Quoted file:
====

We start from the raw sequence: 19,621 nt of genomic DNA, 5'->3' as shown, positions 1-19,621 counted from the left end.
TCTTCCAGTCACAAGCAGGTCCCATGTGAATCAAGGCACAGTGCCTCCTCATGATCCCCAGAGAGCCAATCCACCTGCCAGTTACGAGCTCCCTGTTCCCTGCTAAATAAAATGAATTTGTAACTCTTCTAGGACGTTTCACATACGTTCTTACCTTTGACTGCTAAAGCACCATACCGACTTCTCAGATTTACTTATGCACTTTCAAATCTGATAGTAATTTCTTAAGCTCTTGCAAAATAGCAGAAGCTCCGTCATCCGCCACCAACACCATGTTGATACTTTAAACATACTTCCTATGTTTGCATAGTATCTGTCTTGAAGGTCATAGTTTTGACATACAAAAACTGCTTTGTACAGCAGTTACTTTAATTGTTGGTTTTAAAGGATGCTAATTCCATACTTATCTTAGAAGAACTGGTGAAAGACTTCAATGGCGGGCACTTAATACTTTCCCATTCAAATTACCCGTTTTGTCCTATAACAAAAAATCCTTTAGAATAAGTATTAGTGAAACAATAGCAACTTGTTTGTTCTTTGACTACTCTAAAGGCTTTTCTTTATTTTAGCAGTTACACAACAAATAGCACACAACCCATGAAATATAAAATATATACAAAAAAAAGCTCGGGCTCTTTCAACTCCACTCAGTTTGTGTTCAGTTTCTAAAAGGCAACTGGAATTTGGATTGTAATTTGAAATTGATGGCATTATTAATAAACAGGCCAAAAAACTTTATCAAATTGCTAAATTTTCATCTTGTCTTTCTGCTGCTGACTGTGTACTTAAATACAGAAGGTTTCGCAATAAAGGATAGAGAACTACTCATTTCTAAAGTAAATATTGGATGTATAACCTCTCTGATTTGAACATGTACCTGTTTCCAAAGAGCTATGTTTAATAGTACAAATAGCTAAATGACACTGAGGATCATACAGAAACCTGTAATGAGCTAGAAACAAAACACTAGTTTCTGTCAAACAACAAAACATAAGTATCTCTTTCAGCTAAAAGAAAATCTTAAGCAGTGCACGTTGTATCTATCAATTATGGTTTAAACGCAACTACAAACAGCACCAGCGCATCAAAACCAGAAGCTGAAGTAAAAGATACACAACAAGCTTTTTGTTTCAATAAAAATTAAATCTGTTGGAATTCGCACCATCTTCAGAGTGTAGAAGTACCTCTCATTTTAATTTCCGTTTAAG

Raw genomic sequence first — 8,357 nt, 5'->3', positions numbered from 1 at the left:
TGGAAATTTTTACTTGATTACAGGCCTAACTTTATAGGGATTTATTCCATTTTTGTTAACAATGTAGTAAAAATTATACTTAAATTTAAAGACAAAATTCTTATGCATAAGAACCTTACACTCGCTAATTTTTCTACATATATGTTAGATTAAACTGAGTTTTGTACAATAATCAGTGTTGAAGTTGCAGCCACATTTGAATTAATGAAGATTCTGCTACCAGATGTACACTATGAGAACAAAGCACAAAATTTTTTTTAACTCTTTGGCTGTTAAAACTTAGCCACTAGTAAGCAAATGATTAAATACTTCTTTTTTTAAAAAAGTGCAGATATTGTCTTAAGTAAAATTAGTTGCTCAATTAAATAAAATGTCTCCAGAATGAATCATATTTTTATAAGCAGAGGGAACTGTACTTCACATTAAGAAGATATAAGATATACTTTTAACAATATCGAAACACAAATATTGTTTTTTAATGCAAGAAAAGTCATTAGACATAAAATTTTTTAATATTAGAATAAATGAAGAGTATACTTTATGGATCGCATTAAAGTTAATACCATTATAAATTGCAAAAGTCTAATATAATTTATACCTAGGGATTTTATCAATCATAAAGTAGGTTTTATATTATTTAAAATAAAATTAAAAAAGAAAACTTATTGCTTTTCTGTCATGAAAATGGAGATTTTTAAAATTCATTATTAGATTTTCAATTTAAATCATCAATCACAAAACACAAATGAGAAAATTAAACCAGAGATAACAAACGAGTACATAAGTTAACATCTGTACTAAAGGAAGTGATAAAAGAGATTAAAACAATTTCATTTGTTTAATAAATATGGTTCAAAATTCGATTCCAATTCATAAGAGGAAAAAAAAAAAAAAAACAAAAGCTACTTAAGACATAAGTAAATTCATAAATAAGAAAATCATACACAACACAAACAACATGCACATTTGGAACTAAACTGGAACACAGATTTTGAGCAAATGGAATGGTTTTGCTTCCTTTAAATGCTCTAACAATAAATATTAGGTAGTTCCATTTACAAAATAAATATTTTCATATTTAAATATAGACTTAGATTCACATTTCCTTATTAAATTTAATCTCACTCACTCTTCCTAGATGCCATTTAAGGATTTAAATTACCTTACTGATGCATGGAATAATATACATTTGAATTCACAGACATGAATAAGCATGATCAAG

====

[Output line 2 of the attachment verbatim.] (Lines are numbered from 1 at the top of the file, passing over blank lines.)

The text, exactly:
TCTTCCAGTCACAAGCAGGTCCCATGTGAATCAAGGCACAGTGCCTCCTCATGATCCCCAGAGAGCCAATCCACCTGCCAGTTACGAGCTCCCTGTTCCCTGCTAAATAAAATGAATTTGTAACTCTTCTAGGACGTTTCACATACGTTCTTACCTTTGACTGCTAAAGCACCATACCGACTTCTCAGATTTACTTATGCACTTTCAAATCTGATAGTAATTTCTTAAGCTCTTGCAAAATAGCAGAAGCTCCGTCATCCGCCACCAACACCATGTTGATACTTTAAACATACTTCCTATGTTTGCATAGTATCTGTCTTGAAGGTCATAGTTTTGACATACAAAAACTGCTTTGTACAGCAGTTACTTTAATTGTTGGTTTTAAAGGATGCTAATTCCATACTTATCTTAGAAGAACTGGTGAAAGACTTCAATGGCGGGCACTTAATACTTTCCCATTCAAATTACCCGTTTTGTCCTATAACAAAAAATCCTTTAGAATAAGTATTAGTGAAACAATAGCAACTTGTTTGTTCTTTGACTACTCTAAAGGCTTTTCTTTATTTTAGCAGTTACACAACAAATAGCACACAACCCATGAAATATAAAATATATACAAAAAAAAGCTCGGGCTCTTTCAACTCCACTCAGTTTGTGTTCAGTTTCTAAAAGGCAACTGGAATTTGGATTGTAATTTGAAATTGATGGCATTATTAATAAACAGGCCAAAAAACTTTATCAAATTGCTAAATTTTCATCTTGTCTTTCTGCTGCTGACTGTGTACTTAAATACAGAAGGTTTCGCAATAAAGGATAGAGAACTACTCATTTCTAAAGTAAATATTGGATGTATAACCTCTCTGATTTGAACATGTACCTGTTTCCAAAGAGCTATGTTTAATAGTACAAATAGCTAAATGACACTGAGGATCATACAGAAACCTGTAATGAGCTAGAAACAAAACACTAGTTTCTGTCAAACAACAAAACATAAGTATCTCTTTCAGCTAAAAGAAAATCTTAAGCAGTGCACGTTGTATCTATCAATTATGGTTTAAACGCAACTACAAACAGCACCAGCGCATCAAAACCAGAAGCTGAAGTAAAAGATACACAACAAGCTTTTTGTTTCAATAAAAATTAAATCTGTTGGAATTCGCACCATCTTCAGAGTGTAGAAGTACCTCTCATTTTAATTTCCGTTTAAG